Byline: JEFF SIEGEL
NEW YORK — A top-secret report reviewing The Leslie Fay Cos.’ internal investigation into last year’s accounting scandal that rocked the company and led it into Chapter 11 could be made public later this month.
The report, compiled by Charles Stillman, a court-appointed examiner charged with looking into Leslie Fay’s handling of the accounting snafu, has been under seal since it was completed on May 27. Leslie Fay has been operating under bankruptcy protection since April 1993.
The report is expected to take an unvarnished look at how Leslie Fay executives handled the probe into the accounting mix-up and question the role of Weil, Gotshal & Manges, counsel to Leslie Fay. The law firm was involved in the company’s internal investigation of the accounting irregularities and is handling its Chapter 11 proceedings.
The report’s finding could well have repercussions outside bankruptcy court. Separate investigations are being conducted by the U.S. Attorney’s office in Scranton, Pa., which has jurisdiction over the company’s factories in the Wilkes-Barre area of Pennsylvania, and the Securities & Exchange Commission, which last month promised a group of Pennsylvania House members it would “expedite” its inquiry into possible SEC violations.
Under court rules, no one with a copy of the report or knowledge of its contents may comment on what it contains.
But that may change in just a few days.
On July 13, according to court filings, Bankruptcy Judge Tina Brozman will hold a conference with all involved parties. On the agenda will be whether the report — or any responses to the report — should remain sealed.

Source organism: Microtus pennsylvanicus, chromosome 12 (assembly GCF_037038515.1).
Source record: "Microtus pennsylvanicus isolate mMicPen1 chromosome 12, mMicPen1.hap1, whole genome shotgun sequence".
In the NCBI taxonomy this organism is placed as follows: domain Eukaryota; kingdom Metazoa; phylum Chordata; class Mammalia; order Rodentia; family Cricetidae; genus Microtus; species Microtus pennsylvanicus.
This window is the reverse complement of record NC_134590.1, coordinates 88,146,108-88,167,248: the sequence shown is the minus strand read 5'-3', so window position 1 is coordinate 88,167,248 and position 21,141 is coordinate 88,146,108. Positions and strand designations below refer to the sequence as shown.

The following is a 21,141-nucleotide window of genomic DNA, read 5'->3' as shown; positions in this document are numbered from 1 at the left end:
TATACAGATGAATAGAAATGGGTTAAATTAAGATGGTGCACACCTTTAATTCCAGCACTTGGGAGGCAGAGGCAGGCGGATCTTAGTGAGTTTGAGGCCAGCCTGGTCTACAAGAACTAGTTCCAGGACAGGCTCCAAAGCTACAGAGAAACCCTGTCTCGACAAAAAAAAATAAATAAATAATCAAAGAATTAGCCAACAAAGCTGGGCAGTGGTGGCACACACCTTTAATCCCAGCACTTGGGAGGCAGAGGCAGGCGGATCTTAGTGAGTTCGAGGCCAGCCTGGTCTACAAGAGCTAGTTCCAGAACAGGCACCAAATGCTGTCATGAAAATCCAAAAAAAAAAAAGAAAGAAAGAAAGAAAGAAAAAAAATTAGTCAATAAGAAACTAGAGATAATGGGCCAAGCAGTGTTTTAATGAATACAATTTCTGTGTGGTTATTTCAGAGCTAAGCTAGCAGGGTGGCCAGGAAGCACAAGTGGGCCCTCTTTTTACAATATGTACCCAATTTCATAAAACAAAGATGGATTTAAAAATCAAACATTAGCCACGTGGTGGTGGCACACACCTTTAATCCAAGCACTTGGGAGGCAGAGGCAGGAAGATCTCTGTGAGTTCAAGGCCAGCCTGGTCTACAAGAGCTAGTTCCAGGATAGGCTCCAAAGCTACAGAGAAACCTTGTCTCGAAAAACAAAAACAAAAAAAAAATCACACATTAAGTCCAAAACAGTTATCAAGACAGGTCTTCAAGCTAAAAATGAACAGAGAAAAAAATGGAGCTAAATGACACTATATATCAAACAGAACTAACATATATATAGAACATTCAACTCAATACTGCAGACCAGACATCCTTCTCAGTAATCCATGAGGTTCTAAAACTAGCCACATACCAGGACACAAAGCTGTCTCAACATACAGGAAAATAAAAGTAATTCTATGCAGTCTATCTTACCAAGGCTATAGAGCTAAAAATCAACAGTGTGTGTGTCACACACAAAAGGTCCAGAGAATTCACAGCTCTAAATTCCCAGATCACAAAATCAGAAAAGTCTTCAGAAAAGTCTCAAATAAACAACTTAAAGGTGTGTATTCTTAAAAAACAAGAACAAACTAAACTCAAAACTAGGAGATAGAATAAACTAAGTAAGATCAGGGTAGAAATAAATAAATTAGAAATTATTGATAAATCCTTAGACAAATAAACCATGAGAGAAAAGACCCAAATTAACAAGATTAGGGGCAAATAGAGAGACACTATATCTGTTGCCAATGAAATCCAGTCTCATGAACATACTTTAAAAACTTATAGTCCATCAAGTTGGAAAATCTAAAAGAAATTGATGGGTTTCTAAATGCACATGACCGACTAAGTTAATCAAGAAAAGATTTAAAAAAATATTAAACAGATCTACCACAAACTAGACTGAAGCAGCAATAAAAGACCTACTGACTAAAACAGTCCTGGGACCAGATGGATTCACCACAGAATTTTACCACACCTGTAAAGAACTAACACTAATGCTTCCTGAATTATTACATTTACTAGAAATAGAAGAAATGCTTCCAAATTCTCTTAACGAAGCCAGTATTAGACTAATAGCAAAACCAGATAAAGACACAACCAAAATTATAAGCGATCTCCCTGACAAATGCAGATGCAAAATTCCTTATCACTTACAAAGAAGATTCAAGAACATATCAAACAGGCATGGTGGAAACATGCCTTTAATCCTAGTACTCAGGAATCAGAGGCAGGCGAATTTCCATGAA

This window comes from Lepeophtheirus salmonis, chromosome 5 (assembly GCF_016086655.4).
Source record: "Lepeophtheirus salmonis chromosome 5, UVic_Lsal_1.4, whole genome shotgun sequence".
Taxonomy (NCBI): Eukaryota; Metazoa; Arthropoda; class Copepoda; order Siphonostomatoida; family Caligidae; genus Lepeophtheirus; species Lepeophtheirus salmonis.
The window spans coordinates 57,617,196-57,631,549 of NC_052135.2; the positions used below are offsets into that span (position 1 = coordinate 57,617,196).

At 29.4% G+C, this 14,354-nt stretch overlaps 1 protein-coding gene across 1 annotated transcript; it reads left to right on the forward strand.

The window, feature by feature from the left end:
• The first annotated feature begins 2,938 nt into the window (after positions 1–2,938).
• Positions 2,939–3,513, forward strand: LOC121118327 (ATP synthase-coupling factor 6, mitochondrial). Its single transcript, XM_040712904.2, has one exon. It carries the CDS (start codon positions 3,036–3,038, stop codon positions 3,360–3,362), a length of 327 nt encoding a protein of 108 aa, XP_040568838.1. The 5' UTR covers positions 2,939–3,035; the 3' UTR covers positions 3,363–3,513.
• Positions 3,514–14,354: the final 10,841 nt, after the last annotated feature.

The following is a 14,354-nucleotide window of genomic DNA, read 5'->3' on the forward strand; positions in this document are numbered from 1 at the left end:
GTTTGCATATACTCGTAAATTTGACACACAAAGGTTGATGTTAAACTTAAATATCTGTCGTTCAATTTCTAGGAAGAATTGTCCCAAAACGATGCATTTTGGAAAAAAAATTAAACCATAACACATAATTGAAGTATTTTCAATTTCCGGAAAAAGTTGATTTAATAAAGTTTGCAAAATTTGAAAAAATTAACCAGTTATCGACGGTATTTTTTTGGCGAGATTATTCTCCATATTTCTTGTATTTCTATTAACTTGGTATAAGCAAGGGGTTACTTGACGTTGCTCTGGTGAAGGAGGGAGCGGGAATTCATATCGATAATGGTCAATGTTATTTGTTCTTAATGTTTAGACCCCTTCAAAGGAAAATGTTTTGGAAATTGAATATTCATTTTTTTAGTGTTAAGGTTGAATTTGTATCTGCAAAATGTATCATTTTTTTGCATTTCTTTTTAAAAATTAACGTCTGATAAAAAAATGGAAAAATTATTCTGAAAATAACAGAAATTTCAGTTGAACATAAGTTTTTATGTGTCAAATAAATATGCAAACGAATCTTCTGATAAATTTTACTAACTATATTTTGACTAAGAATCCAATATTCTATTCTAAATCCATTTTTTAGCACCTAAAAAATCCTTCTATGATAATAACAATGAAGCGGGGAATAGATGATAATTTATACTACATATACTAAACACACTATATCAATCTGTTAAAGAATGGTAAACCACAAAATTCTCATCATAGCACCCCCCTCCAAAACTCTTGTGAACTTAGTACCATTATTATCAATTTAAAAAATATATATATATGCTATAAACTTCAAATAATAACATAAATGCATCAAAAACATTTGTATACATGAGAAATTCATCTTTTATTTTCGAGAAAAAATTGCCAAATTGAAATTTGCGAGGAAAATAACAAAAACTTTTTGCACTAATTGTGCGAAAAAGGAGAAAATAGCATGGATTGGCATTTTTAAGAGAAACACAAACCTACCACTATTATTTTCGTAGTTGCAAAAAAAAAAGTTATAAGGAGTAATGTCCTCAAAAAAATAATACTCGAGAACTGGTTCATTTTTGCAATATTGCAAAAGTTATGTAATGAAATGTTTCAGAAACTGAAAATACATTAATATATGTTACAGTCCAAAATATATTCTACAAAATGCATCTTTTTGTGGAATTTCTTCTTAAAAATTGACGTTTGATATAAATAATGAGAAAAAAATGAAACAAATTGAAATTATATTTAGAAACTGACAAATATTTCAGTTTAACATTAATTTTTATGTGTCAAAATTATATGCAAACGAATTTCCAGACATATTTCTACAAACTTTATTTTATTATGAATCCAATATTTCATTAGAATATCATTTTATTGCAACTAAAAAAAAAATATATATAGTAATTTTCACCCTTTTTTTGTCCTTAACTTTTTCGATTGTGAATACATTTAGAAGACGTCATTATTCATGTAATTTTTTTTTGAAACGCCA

Those expected to attend the conference include the examiner, counsel for the unsecured creditors’ committee, attorneys for the equity security holders’ committee, the U.S. Trustee and Leslie Fay’s lawyers.
Alan Miller of Weil Gotshal & Manges, counsel to Leslie Fay, said the company has filed a response to the report but “has not made a decision yet” on whether it will ask to have the document unsealed.
Surprisingly, the ILGWU, which fought Leslie Fay on a number of issues, did not file a response to the report. Marc Richards, counsel to the union, said he had “no comment” on whether the ILGWU would ask that the examiner’s report be unsealed.
A source close to the creditors’ committee said the group did not file a rejoinder to the report by the Tuesday deadline and would not seek to lift the seal.
According to Miller, the examiner’s report was initially sealed to keep it under wraps until all involved parties had a chance to go over its findings.
He said that Judge Brozman will determine if the documents remain sealed or not, based on “what’s in the best interests” of creditors and Leslie Fay.
As reported, Leslie Fay originally requested the appointment of an examiner on Dec. 2, 1993 “to review the investigation process and the conclusions in the audit committees confidential report and to advise the court as to whether any further action is recommended.” Arthur Anderson & Co., who conducted the investigation into the accounting scandal, which was first announced by the company in February 1993, concluded that earnings had been overstated by $81 million over a three-year period beginning in 1990. John Pomerantz, Leslie Fay’s chairman and chief executive officer, and other members of “top management,” were cleared of any wrongdoing. On the suggestion of the report, however, Pomerantz was relieved of all financial responsibilities at the company.
That report has also never been made public.
— Fairchild News Service